Tonight was the season finale of Cycle 8 of America's Next Top Model, so I am finally allowing myself to talk about it on this blog. After a slightly disappointing Cycle 7, Cycle 8 has been AMAZING--probably my favorite since Cycle 4. America's Next Top Model is a great show, and a fantastic example of how to entertain people.
America's Next Top Model is also a great example of how not to make a decision.
You see, the big pink elephant in the room with ANTM is that none of the girls who've won it have ever gone on to achieve any real commercial success whatsoever. One of them married Peter Brady, but that's about it. So each season, it gets a little more awkward when Tyra says things like "One of these girls is about to experience a huge. life. change." or "Congratulations--you are still in the running to become America's. Next. Top. Model." (One of the things you learn quickly while watching this show is that the last few words of every one of Tyra's sentences are actually sentences. in. themselves.) The reason these girls really only ever end up becoming America's Next Top Wikipedia Footnotes/CW Series Pilot Guest Stars is because the format of the show (and probably of reality TV in general) is in direct violation of the main principle of good decision making.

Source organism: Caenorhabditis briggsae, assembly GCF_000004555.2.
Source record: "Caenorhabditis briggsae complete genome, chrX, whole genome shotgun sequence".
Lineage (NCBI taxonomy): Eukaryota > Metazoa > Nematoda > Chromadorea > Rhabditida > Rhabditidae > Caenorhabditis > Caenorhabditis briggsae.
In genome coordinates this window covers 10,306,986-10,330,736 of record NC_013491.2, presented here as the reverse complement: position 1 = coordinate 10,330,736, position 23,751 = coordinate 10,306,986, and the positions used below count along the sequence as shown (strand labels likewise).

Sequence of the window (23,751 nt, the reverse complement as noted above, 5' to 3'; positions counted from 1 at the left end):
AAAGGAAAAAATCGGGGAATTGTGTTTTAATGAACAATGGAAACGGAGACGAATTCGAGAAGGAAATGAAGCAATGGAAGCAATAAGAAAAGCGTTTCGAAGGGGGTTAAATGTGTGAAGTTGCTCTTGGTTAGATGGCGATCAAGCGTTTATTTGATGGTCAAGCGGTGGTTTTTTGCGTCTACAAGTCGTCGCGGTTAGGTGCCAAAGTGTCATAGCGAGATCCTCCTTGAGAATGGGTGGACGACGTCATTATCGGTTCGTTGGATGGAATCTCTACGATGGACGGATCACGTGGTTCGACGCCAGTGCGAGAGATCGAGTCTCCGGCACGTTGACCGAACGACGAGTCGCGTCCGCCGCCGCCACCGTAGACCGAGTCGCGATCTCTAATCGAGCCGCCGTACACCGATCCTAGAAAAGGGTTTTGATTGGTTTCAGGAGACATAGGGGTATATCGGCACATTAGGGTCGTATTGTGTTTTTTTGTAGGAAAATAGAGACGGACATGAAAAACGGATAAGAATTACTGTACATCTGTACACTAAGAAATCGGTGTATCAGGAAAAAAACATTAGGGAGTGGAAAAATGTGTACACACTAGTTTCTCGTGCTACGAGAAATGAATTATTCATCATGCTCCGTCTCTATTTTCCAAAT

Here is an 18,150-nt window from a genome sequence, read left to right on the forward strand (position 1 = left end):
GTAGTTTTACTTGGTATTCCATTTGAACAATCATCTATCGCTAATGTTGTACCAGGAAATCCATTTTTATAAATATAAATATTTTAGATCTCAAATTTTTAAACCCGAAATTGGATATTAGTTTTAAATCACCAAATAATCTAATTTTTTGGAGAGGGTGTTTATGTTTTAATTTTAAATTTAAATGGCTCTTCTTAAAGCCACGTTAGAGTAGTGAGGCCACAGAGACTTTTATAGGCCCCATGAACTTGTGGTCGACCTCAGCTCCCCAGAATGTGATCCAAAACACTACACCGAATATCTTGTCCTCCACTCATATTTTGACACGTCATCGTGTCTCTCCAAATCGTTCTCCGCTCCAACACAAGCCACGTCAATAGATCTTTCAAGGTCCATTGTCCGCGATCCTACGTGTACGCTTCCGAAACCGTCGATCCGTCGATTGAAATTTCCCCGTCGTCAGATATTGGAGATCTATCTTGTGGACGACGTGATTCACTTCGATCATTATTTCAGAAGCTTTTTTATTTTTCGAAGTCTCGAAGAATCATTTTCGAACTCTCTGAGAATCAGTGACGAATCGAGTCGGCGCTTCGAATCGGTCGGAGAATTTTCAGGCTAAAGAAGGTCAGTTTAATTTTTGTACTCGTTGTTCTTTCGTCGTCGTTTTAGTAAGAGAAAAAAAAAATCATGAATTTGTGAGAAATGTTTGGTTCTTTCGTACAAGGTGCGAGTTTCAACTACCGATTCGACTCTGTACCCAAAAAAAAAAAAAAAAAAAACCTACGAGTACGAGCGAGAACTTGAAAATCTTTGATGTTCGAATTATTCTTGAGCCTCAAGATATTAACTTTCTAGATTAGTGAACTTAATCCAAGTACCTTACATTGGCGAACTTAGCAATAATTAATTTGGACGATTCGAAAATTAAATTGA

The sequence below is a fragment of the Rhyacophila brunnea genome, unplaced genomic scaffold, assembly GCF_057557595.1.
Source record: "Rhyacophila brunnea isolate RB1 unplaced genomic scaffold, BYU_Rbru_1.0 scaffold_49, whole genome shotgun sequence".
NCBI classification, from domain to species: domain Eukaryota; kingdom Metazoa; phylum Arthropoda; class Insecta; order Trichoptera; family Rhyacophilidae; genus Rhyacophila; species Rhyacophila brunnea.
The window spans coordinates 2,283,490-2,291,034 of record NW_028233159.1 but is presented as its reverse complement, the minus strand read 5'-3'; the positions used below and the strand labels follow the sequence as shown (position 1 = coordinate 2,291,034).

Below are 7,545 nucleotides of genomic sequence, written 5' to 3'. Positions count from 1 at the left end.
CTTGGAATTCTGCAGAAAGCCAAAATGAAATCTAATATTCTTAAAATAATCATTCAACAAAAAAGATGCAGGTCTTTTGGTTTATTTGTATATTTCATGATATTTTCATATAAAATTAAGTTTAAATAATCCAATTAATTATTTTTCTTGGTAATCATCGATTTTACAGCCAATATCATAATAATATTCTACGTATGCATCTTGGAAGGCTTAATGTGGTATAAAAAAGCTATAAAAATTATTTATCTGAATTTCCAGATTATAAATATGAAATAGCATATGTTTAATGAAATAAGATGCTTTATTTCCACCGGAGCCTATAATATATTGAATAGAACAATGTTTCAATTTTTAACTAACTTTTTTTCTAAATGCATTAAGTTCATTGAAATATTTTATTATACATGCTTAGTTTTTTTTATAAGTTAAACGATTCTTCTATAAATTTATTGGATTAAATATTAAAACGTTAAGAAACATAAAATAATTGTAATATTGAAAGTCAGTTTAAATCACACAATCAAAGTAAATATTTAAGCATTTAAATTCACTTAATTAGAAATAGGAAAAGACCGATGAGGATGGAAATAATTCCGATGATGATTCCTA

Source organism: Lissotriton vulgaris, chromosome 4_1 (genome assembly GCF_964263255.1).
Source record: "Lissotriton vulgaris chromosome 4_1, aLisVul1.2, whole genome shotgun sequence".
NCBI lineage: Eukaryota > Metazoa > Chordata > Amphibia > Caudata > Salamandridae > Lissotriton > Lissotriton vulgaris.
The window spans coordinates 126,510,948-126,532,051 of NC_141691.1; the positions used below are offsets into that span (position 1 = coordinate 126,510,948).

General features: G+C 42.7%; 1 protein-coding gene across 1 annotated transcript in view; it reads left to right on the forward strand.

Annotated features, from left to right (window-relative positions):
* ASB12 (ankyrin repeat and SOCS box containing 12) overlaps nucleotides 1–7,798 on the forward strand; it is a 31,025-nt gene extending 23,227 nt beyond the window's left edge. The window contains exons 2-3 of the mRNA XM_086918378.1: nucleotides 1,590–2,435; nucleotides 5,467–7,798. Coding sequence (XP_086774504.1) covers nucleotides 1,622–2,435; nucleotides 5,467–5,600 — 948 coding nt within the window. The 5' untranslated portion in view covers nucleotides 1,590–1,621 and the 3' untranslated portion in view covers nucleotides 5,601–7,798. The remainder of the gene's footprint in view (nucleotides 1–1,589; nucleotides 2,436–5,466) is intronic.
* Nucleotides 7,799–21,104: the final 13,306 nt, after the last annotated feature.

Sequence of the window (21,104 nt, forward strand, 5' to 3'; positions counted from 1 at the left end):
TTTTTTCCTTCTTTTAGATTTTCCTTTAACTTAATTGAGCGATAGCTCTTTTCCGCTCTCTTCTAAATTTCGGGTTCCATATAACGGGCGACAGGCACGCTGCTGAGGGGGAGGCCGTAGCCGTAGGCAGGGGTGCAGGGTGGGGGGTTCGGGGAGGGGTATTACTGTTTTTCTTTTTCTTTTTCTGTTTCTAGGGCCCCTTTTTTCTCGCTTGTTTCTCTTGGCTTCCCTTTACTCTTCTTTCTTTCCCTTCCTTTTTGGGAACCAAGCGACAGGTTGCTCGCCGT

The thing we learn in grade school while taking tests is that your first instinct is almost always the correct answer--if you rely on your gut instincts, you'll be right most of the time. In other words, the format for finding America's Next Top Model should really be like this:
That's not really great TV though, so reality TV shows like ANTM completely discard this wisdom in favor of another route, which I have tried to capture via the flowchart below (click to enlarge).
As we've seen time and again, the attempt to stretch what is an essentially a very simple decision (Who looks best in a bathing suit? Her? OK cool, let's call it a day) into a weeks-long show results in a lackluster finale. The winner is just the one who did the best job at not losing--the one who managed, week after week, to not be in last place. When it comes down to it, it doesn't matter how many times she was the best; it's just that she was never flat-out the worst.
ANTM isn't out to show us how to make effective decisions, though--it's out to give us one of the most entertaining hours in television. And it does. That's why when it comes down to it I would never want them to change a damn thing, except maybe the title. America's Next Top Winner of America's Next Top Model seems to encapsulate things a little bit better.